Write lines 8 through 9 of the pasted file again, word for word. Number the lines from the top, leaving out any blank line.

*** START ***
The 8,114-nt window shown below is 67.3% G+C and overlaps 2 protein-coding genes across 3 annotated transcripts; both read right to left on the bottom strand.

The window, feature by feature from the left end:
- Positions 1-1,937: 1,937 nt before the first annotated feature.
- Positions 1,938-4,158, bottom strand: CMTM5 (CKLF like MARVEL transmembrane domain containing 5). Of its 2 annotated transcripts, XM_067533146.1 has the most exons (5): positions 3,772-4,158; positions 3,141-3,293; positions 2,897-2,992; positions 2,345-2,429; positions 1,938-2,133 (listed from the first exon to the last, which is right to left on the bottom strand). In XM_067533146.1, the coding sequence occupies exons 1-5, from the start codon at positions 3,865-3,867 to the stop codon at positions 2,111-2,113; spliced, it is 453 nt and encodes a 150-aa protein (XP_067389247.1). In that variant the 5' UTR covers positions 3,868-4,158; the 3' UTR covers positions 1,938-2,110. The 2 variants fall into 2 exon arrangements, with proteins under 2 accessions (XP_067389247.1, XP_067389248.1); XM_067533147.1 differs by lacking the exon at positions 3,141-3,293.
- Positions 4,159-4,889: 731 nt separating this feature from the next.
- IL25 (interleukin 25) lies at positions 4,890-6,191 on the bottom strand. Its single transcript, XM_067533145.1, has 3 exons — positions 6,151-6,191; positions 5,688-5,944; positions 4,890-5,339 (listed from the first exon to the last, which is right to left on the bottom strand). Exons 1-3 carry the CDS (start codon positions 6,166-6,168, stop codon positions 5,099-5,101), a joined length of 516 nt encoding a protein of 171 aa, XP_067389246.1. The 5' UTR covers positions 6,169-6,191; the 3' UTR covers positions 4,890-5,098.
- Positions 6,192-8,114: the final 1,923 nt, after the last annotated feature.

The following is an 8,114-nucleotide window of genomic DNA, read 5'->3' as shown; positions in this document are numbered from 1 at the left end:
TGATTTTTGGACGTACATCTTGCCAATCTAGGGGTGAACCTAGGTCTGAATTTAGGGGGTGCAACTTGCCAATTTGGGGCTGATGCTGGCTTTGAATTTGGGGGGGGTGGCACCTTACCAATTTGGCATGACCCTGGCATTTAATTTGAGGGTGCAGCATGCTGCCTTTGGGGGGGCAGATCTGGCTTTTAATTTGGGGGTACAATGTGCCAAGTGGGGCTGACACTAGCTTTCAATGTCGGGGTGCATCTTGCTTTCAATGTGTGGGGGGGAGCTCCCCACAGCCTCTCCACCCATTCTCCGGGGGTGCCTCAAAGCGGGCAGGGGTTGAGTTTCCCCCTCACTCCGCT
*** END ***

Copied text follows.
The following is an 8,114-nucleotide window of genomic DNA, read 5'->3' as shown; positions in this document are numbered from 1 at the left end:
TGATTTTTGGACGTACATCTTGCCAATCTAGGGGTGAACCTAGGTCTGAATTTAGGGGGTGCAACTTGCCAATTTGGGGCTGATGCTGGCTTTGAATTTGGGGGGGGTGGCACCTTACCAATTTGGCATGACCCTGGCATTTAATTTGAGGGTGCAGCATGCTGCCTTTGGGGGGGCAGATCTGGCTTTTAATTTGGGGGTACAATGTGCCAAGTGGGGCTGACACTAGCTTTCAATGTCGGGGTGCATCTTGCTTTCAATGTGTGGGGGGGAGCTCCCCACAGCCTCTCCACCCATTCTCCGGGGGTGCCTCAAAGCGGGCAGGGGTTGAGTTTCCCCCTCACTCCGCT